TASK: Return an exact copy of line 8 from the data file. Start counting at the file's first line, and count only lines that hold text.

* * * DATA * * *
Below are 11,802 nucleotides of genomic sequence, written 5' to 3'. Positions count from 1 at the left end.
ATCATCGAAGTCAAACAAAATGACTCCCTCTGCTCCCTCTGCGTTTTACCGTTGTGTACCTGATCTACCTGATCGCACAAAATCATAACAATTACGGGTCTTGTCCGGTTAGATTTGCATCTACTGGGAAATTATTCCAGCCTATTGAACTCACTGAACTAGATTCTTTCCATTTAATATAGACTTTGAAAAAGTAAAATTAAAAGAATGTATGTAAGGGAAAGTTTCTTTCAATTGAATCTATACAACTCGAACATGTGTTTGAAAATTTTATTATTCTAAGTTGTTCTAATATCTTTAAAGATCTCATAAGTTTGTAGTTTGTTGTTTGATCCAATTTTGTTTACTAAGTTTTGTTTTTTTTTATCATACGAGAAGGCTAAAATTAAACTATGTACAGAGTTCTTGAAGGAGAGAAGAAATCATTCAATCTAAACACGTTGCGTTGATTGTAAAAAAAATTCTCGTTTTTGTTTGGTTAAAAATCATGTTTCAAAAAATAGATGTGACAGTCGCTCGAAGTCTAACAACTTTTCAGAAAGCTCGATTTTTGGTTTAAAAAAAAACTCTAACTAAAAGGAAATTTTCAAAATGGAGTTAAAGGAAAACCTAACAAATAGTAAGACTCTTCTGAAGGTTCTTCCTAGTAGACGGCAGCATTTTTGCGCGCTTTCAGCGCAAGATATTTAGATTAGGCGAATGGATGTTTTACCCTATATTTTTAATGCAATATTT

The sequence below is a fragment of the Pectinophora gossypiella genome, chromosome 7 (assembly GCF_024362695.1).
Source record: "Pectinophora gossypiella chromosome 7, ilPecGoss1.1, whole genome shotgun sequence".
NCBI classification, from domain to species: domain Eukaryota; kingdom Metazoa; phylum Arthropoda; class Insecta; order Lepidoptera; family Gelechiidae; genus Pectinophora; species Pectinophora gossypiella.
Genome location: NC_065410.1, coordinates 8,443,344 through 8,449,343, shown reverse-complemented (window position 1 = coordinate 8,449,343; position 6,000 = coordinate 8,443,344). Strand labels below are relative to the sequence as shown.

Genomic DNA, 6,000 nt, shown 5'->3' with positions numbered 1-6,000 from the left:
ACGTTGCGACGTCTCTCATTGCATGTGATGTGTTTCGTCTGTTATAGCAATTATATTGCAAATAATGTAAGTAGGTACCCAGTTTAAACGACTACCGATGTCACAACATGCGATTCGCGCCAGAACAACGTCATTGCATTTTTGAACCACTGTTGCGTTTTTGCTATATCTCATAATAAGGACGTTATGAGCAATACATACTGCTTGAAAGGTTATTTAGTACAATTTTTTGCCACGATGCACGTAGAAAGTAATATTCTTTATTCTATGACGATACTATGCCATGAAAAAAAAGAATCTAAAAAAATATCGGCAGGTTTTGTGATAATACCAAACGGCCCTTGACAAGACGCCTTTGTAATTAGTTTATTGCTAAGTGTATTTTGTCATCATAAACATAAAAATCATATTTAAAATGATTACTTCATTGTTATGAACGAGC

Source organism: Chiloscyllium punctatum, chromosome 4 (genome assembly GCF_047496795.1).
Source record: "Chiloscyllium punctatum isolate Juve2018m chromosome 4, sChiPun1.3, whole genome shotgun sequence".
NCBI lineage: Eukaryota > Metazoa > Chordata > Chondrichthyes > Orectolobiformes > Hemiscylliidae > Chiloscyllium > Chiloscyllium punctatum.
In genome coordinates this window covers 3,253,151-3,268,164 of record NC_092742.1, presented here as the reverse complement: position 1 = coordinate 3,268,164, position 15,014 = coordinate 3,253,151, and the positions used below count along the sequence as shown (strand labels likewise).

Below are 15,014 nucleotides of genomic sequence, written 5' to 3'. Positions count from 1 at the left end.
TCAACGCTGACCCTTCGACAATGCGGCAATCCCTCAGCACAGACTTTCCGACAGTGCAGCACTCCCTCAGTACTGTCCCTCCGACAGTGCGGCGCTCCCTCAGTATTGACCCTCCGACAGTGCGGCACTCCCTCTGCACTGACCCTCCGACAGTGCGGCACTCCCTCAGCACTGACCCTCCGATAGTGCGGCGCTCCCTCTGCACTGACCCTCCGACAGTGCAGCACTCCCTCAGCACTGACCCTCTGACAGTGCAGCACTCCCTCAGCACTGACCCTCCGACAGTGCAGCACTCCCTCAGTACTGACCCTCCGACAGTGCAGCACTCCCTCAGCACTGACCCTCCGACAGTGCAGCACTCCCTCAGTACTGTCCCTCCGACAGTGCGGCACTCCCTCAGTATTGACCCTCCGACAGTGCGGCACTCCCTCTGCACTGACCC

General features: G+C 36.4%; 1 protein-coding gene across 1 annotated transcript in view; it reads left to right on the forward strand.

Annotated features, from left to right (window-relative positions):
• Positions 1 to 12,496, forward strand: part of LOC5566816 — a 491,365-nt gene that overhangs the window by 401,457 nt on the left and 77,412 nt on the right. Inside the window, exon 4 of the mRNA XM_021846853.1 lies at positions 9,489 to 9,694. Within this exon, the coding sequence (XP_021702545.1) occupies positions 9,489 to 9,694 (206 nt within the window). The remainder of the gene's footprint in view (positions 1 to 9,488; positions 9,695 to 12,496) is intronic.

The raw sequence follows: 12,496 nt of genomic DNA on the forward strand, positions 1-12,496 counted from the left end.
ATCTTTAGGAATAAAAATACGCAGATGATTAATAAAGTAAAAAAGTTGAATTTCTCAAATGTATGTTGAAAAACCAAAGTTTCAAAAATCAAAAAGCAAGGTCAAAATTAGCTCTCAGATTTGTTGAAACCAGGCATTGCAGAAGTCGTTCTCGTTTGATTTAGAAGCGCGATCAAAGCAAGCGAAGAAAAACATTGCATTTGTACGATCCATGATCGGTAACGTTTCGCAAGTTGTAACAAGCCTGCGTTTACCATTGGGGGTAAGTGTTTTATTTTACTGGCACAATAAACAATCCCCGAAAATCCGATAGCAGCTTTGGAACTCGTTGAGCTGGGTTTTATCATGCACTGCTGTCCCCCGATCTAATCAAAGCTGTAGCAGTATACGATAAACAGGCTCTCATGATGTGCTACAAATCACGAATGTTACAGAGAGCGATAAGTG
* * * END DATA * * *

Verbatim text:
ACGTTGCGACGTCTCTCATTGCATGTGATGTGTTTCGTCTGTTATAGCAATTATATTGCAAATAATGTAAGTAGGTACCCAGTTTAAACGACTACCGATGTCACAACATGCGATTCGCGCCAGAACAACGTCATTGCATTTTTGAACCACTGTTGCGTTTTTGCTATATCTCATAATAAGGACGTTATGAGCAATACATACTGCTTGAAAGGTTATTTAGTACAATTTTTTGCCACGATGCACGTAGAAAGTAATATTCTTTATTCTATGACGATACTATGCCATGAAAAAAAAGAATCTAAAAAAATATCGGCAGGTTTTGTGATAATACCAAACGGCCCTTGACAAGACGCCTTTGTAATTAGTTTATTGCTAAGTGTATTTTGTCATCATAAACATAAAAATCATATTTAAAATGATTACTTCATTGTTATGAACGAGC